The Lady of the Shroud

From Wikisource
Jump to: navigation, search
The Lady of the Shroud  (1909) 
by Bram Stoker


FROM "THE JOURNAL OF OCCULTISM"
MID-JANUARY, 1907.

A strange story comes from the Adriatic. It appears that on the night of the 9th, as the Italia Steamship Company's vessel "Victorine" was passing a little before midnight the point known as "the Spear of Ivan," on the coast of the Blue Mountains, the attention of the Captain, then on the bridge, was called by the look-out man to a tiny floating light close inshore. It is the custom of some South-going ships to run close to the Spear of Ivan in fine weather, as the water is deep, and there is no settled current; also there are no outlying rocks. Indeed, some years ago the local steamers had become accustomed to hug the shore here so closely that an intimation was sent from Lloyd's that any mischance under the circumstances would not be included in ordinary sea risks. Captain Mirolani is one of those who insist on a wholesome distance from the promontory being kept; but on his attention having been called to the circumstance reported, he thought it well to investigate it, as it might be some case of personal distress. Accordingly, he had the engines slowed down, and edged cautiously in towards shore. He was joined on the bridge by two of his officers, Signori Falamano and Destilia, and by one passenger on board, Mr. Peter Caulfield, whose reports of Spiritual Phenomena in remote places are well known to the readers of "The Journal of Occultism." The following account of the strange occurrence written by him, and attested by the signatures of Captain Mirolani and the other gentleman named, has been sent to us.

" . . . It was eleven minutes before twelve midnight on Saturday, the 9th day of January, 1907, when I saw the strange sight off the headland known as the Spear of Ivan on the coast of the Land of the Blue Mountains. It was a fine night, and I stood right on the bows of the ship, where there was nothing to obstruct my view. We were some distance from the Spear of Ivan, passing from northern to southern point of the wide bay into which it projects. Captain Mirolani, the Master, is a very careful seaman, and gives on his journeys a wide berth to the bay which is tabooed by Lloyd's. But when he saw in the moonlight, though far off, a tiny white figure of a woman drifting on some strange current in a small boat, on the prow of which rested a faint light (to me it looked like a corpse-candle!), he thought it might be some person in distress, and began to cautiously edge towards it. Two of his officers were with him on the bridge-- Signori Falamano and Destilia. All these three, as well as myself, saw It. The rest of the crew and passengers were below. As we got close the true inwardness of It became apparent to me; but the mariners did not seem to realize till the very last. This is, after all, not strange, for none of them had either knowledge or experience in Occult matters, whereas for over thirty years I have made a special study of this subject, and have gone to and fro over the earth investigating to the nth all records of Spiritual Phenomena. As I could see from their movements that the officers did not comprehend that which was so apparent to myself, I took care not to enlighten them, lest such should result in the changing of the vessel's course before I should be near enough to make accurate observation. All turned out as I wished--at least, nearly so--as shall be seen. Being in the bow, I had, of course, a better view than from the bridge. Presently I made out that the boat, which had all along seemed to be of a queer shape, was none other than a Coffin, and that the woman standing up in it was clothed in a shroud. Her back was towards us, and she had evidently not heard our approach. As we were creeping along slowly, the engines were almost noiseless, and there was hardly a ripple as our fore-foot cut the dark water. Suddenly there was a wild cry from the bridge--Italians are certainly very excitable; hoarse commands were given to the Quartermaster at the wheel; the engine-room bell clanged. On the instant, as it seemed, the ship's head began to swing round to starboard; full steam ahead was in action, and before one could understand, the Apparition was fading in the distance. The last thing I saw was the flash of a white face with dark, burning eyes as the figure sank down into the coffin--just as mist or smoke disappears under a breeze."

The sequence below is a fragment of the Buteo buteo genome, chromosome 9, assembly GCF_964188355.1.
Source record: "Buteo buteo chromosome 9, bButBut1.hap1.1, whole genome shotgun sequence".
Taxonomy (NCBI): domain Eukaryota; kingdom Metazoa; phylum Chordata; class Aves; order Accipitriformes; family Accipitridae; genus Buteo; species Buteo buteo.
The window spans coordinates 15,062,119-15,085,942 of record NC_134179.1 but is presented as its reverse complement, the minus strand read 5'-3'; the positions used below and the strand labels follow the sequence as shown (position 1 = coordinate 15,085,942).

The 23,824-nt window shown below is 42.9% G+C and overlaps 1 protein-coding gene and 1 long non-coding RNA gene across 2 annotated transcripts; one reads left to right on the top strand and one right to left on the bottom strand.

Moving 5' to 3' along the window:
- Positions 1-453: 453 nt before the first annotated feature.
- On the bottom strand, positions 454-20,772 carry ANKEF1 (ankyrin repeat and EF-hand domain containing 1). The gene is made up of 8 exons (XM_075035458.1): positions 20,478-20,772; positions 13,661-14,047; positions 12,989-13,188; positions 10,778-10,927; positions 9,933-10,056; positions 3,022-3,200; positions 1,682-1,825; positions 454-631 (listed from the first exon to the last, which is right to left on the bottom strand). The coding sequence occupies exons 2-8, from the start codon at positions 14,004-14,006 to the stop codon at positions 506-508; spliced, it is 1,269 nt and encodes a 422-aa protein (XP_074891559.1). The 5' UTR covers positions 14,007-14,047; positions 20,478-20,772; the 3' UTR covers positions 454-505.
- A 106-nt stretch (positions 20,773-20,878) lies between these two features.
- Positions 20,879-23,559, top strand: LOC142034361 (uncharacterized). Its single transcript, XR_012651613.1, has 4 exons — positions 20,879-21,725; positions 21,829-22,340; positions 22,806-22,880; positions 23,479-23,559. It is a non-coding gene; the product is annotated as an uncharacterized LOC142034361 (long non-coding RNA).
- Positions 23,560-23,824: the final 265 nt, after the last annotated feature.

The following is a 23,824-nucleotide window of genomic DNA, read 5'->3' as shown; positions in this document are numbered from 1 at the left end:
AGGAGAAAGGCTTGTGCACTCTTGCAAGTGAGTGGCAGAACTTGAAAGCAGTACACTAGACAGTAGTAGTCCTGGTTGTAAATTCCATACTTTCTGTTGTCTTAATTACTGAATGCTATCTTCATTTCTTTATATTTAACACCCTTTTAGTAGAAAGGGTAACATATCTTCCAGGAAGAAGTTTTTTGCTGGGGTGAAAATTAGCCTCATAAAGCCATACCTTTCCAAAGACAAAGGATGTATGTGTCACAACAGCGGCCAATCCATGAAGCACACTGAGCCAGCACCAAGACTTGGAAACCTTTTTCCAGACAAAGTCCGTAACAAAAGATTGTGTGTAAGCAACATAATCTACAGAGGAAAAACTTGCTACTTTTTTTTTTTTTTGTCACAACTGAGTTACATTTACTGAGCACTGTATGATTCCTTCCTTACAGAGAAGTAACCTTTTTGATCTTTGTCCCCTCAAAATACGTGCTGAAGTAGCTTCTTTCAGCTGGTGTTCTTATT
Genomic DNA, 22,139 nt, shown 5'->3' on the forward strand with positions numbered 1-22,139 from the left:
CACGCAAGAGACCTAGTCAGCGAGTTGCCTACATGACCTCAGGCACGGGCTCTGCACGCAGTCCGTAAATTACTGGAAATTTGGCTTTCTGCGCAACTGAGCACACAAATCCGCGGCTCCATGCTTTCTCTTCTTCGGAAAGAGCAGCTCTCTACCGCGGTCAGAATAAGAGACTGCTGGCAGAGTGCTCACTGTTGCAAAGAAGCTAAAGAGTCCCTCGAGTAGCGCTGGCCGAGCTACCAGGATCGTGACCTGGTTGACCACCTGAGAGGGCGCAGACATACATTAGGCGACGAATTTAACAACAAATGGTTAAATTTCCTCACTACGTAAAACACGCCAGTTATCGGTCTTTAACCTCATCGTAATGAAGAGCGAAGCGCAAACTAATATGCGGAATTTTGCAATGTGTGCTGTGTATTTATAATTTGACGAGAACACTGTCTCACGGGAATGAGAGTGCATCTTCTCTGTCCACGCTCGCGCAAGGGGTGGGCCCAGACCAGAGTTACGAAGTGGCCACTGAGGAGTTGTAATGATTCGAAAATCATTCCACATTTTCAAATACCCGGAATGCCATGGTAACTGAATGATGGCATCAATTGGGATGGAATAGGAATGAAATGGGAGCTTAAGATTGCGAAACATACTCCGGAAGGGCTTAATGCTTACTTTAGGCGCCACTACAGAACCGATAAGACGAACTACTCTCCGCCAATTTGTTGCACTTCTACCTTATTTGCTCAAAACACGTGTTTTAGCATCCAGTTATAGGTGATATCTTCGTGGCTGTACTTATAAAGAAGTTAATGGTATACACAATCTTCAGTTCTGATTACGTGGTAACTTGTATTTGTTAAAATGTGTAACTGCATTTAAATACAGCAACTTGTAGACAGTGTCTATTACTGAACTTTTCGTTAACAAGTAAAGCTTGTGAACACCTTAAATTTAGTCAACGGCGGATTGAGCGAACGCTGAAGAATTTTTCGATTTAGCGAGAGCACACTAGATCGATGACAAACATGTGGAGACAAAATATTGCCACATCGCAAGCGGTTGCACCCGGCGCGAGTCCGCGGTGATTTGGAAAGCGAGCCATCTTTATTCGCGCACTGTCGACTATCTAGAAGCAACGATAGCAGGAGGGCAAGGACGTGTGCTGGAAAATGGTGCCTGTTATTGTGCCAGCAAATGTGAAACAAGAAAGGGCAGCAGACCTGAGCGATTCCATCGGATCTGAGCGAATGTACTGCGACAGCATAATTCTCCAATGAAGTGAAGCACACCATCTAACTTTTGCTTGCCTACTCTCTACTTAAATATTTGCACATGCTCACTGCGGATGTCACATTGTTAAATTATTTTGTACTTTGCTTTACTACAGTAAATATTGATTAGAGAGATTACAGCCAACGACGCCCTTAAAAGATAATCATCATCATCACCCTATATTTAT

Contents[edit]

This work was published before January 1, 1923, and is in the public domain worldwide because the author died at least 100 years ago.